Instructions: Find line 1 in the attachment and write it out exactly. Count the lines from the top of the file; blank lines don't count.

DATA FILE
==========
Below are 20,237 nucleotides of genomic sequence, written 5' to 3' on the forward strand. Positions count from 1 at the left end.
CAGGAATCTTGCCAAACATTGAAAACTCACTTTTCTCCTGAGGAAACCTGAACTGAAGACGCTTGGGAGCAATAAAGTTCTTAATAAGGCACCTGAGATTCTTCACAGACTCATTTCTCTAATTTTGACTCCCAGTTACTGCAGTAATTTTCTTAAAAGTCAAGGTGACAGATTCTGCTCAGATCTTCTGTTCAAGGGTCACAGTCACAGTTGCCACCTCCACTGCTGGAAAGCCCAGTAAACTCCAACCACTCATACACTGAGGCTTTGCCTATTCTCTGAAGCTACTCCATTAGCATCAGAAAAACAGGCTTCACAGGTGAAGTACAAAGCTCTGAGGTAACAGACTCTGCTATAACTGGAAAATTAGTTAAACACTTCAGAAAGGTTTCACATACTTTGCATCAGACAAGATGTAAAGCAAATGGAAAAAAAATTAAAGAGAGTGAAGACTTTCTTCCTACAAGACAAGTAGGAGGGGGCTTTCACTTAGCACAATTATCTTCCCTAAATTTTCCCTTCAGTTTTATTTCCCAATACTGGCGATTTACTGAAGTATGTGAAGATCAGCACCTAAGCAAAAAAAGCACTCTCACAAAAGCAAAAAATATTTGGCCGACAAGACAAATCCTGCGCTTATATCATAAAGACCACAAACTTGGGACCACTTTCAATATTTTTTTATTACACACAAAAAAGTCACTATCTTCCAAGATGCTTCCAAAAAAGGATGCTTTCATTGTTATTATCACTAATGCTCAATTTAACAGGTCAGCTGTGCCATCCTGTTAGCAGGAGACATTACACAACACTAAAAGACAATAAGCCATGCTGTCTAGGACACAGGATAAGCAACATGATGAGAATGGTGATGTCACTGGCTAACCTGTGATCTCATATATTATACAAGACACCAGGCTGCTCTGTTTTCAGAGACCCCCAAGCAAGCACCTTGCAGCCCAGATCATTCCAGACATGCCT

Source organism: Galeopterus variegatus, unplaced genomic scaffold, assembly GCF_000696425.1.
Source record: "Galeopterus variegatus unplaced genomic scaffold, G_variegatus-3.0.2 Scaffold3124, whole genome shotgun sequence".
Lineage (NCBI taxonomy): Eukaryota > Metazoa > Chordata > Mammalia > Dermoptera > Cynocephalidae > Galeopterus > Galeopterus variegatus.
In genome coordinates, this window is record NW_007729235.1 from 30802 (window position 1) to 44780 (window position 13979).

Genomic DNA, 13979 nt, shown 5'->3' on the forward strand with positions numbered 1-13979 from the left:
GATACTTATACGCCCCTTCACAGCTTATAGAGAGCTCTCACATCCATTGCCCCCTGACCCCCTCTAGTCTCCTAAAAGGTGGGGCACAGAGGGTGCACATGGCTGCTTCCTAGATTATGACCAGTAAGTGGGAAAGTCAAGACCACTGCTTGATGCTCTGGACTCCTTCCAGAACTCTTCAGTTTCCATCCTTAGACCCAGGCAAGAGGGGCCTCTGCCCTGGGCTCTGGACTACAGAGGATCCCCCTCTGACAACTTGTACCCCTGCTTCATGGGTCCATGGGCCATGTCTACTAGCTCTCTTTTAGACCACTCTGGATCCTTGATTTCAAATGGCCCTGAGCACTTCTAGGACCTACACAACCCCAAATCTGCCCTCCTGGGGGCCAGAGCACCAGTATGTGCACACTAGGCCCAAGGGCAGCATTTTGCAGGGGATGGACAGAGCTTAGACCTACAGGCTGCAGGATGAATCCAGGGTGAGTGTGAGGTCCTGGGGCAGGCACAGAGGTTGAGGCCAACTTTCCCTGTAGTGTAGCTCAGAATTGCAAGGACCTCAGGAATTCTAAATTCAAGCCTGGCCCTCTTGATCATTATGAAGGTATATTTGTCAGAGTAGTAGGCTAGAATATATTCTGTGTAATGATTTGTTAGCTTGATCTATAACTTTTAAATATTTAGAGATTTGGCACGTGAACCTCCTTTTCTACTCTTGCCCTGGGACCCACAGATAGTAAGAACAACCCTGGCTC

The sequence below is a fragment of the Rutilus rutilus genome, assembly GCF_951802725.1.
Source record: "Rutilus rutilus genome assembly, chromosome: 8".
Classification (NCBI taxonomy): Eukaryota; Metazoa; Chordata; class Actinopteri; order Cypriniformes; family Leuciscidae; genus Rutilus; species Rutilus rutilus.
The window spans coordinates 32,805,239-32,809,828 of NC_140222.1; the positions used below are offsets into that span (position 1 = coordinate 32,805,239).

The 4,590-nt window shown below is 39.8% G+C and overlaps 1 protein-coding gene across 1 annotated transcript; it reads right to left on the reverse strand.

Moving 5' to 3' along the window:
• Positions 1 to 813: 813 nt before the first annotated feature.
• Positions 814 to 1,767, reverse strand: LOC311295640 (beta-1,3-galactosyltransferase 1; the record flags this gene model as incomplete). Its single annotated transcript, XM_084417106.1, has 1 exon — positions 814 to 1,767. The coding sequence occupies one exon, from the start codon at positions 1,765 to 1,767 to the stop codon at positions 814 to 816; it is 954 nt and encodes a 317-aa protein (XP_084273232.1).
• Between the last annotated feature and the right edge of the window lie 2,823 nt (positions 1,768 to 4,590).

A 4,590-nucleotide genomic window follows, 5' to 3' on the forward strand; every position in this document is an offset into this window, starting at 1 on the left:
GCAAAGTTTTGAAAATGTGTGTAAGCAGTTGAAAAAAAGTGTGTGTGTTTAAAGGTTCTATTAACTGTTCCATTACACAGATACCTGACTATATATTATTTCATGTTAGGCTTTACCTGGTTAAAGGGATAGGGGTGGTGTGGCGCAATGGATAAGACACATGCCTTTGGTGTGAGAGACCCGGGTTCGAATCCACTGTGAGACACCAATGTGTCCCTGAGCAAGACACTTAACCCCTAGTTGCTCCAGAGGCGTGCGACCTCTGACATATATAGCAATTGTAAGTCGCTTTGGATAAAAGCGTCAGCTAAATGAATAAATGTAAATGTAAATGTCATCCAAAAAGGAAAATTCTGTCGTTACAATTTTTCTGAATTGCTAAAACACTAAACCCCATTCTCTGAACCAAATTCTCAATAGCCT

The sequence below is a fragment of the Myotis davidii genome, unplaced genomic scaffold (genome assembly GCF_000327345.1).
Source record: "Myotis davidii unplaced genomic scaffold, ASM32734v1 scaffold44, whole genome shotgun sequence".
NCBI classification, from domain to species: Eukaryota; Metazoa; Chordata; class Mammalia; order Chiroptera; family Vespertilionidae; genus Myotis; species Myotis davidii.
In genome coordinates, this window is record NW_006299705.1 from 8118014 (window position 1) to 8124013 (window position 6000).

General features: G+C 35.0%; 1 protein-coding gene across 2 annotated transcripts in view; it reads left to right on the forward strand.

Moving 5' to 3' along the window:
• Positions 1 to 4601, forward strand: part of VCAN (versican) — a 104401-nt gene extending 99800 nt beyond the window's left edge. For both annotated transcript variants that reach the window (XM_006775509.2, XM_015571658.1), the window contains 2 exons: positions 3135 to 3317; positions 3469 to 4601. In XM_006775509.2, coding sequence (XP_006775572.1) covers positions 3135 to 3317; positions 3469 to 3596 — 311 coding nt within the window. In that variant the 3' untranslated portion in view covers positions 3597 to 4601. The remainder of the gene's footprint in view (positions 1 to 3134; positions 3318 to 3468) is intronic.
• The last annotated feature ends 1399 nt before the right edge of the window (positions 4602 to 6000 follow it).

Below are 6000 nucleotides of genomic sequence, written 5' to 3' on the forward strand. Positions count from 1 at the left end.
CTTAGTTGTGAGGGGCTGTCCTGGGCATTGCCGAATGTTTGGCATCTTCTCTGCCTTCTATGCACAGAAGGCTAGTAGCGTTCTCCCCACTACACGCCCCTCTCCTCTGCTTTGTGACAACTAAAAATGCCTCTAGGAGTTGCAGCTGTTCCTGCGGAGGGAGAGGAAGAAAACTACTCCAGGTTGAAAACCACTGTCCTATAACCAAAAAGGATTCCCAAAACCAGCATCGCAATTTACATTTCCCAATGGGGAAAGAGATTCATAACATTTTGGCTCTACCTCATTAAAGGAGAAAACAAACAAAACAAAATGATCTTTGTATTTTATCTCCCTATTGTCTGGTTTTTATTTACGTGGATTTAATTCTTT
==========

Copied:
Below are 20,237 nucleotides of genomic sequence, written 5' to 3' on the forward strand. Positions count from 1 at the left end.